You write in your book about “meditation sickness,” where some practitioners can experience adverse effects from meditation. What should we know about this phenomenon? If meditation is sustained focus in a relaxed, alert way, that’s a skill that everyone needs to develop. But meditation is a practice that has been proven to change the brain, and so it isn’t something to be taken lightly; some people can get into hot water. One pitfall that can arise is that people’s automatic traumatic responses can become reactivated. Memories of their traumas may resurface, and that can be painful, and they may not know how to deal with them. Another hazard that can arise is spiritual bypassing, where people perceive that nothing bothers them or that they are above their traumas, when in fact, they are sidestepping their unresolved emotional issues or avoiding healthy developmental skill building. People need to know that these risks exist. They need to be in touch with their body and mind enough to know what’s going on, and that they may need some accompaniment and guidance to practice safely.

Your book also discusses the neurological benefits of being part of a strong and self-aware community. Thich Nhat Hanh taught about the insight of interbeing—that all of life is interconnected with each other, there is no separate self. In the Plum Village tradition, individual and collective awakening are inextricably connected, and the sangha can provide support for our spiritual journey. From a neuroscience perspective, when we can see ourselves as one cell in the sangha body, we can work together to transform the traumas in our personal lives and our human societies.

If there is a core of people who can hold the energy of compassion, of curiosity, of hurt without becoming dysregulated, that can help others to calm down enough to get a wider view of what’s happening in their lives. That is the power of emotional coregulation—we can help each other to stay centered and stable. Facing suffering together can be much more powerful than facing it alone—that is, when the collective is well-functioning. 

Within our sanghas, we want to look at the ways that inequities play out among different peoples. We have created a human culture that is not healthy—no matter where you go in the world, there are inequities, whether connected to race, religion, gender, sexual orientation, age, or other categories. Acknowledging these aspects of people’s lived experiences, and the power differences and biases that may be at play in our sanghas, helps us to engage with each other with more understanding and compassion, and foster sanghas that offer a true sense of belonging and acceptance.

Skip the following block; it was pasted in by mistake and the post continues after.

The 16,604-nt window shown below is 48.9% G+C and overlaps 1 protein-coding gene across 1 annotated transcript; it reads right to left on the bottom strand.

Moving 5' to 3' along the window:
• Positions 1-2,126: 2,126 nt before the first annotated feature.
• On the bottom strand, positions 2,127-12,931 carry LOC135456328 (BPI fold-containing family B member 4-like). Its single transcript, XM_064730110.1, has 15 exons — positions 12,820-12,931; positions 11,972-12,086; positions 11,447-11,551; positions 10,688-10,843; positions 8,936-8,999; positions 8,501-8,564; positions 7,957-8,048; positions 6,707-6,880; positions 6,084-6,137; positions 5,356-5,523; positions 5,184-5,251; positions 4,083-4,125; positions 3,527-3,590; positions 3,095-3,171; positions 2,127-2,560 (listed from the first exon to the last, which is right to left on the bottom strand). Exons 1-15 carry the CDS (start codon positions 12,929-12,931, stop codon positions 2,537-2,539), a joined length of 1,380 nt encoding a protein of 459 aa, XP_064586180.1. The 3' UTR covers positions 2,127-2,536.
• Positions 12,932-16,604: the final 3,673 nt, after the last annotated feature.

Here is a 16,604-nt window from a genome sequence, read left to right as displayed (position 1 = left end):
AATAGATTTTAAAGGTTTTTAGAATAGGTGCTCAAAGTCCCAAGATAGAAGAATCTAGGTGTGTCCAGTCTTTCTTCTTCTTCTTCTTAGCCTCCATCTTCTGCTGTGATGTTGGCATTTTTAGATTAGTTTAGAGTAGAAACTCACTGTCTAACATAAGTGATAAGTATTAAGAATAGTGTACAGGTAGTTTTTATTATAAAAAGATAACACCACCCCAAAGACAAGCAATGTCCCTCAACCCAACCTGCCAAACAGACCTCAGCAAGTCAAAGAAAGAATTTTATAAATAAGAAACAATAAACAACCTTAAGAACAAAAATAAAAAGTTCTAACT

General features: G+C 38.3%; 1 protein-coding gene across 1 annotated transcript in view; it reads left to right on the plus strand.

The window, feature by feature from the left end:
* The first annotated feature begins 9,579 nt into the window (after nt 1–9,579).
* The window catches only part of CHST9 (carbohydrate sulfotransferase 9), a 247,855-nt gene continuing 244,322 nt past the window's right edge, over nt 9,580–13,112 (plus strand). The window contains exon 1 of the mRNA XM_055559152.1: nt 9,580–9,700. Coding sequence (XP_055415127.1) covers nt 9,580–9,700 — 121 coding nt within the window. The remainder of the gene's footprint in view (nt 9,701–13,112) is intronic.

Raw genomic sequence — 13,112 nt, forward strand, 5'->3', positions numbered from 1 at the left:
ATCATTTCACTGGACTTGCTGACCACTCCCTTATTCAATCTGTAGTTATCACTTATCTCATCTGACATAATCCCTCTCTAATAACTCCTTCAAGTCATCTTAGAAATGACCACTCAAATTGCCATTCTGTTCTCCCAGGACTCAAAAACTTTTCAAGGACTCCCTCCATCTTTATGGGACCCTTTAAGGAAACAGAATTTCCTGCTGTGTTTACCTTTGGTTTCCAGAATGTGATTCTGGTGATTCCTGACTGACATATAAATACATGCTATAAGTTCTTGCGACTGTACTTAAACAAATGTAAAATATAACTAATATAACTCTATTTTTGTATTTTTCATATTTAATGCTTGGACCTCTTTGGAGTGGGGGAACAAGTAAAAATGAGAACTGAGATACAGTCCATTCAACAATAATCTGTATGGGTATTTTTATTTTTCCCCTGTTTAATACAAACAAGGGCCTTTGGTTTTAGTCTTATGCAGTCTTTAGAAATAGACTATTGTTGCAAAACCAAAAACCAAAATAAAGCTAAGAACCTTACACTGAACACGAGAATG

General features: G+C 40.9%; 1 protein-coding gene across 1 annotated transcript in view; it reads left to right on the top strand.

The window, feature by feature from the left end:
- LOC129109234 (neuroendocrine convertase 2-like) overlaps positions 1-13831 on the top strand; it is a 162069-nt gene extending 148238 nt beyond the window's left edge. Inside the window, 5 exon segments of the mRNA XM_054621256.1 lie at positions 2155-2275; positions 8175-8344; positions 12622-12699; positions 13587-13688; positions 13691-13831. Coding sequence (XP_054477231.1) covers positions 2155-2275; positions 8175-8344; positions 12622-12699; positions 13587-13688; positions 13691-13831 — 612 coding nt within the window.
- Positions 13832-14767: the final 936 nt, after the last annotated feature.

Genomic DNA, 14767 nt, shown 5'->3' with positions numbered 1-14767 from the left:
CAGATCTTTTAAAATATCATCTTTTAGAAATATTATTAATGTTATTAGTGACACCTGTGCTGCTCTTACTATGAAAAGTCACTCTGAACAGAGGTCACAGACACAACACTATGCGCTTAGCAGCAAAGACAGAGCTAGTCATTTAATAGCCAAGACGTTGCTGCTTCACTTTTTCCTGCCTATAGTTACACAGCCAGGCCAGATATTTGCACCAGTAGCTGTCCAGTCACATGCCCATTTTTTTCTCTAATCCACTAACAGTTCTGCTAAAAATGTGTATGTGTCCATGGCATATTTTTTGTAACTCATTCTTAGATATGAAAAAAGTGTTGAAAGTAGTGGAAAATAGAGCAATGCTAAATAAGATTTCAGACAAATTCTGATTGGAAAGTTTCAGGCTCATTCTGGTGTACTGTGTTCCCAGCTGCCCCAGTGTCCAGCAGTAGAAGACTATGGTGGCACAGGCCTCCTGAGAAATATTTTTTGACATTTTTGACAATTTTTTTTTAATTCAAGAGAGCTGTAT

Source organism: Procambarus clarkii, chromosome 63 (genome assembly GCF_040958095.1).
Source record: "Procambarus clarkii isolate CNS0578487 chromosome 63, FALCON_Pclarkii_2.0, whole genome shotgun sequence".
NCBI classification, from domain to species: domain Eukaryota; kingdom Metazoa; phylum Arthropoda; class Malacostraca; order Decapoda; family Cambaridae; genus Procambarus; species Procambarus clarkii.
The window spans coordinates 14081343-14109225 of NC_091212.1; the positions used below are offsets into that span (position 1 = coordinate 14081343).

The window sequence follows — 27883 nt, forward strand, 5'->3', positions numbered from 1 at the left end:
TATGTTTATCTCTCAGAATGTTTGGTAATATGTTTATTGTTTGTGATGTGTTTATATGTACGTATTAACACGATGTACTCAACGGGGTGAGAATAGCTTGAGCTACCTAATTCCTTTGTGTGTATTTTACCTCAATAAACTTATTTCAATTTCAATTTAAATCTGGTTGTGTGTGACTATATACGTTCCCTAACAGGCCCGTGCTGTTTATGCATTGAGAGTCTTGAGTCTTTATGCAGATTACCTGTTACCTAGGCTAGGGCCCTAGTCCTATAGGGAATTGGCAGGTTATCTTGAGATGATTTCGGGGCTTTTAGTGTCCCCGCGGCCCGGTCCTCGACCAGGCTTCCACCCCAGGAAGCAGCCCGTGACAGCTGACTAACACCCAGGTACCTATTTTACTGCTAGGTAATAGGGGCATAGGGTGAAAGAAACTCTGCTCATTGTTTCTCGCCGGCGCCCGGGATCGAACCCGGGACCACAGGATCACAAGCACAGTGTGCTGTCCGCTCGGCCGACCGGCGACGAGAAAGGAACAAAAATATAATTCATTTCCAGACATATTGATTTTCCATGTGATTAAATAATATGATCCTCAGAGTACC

At a time when we face crises such as climate change, war, and food insecurity, how optimistic are you that humans can apply the insights of neuro-informed Buddhist practice to get our personal and collective houses in order? I’m actually not optimistic, but that’s kind of irrelevant in a way. I have faith in two things. One is that looking deeper has made a difference in how I act. So I have faith in my own journey, from what I’ve experienced on the path of mindfulness. I’m much less reactive, although by far not unreactive. I’m much more understanding and give people more slack. 

I also feel that if people are able to heal more, they are better able to tap into how they can be of benefit to others. People who are hurting are engulfed with their hurt. But if they can become more resilient, they are better positioned to have a social purpose—and the act of engaging in altruistic behavior is itself a healing path.

So it doesn’t really matter in some ways whether the world is going to survive or not. If we can react to the world—not from a place of trauma but from a place of clarity—and be part of a group with others who also have that sense of clarity and an ability to self-regulate, maybe that will be a beneficial contribution regardless of outcome.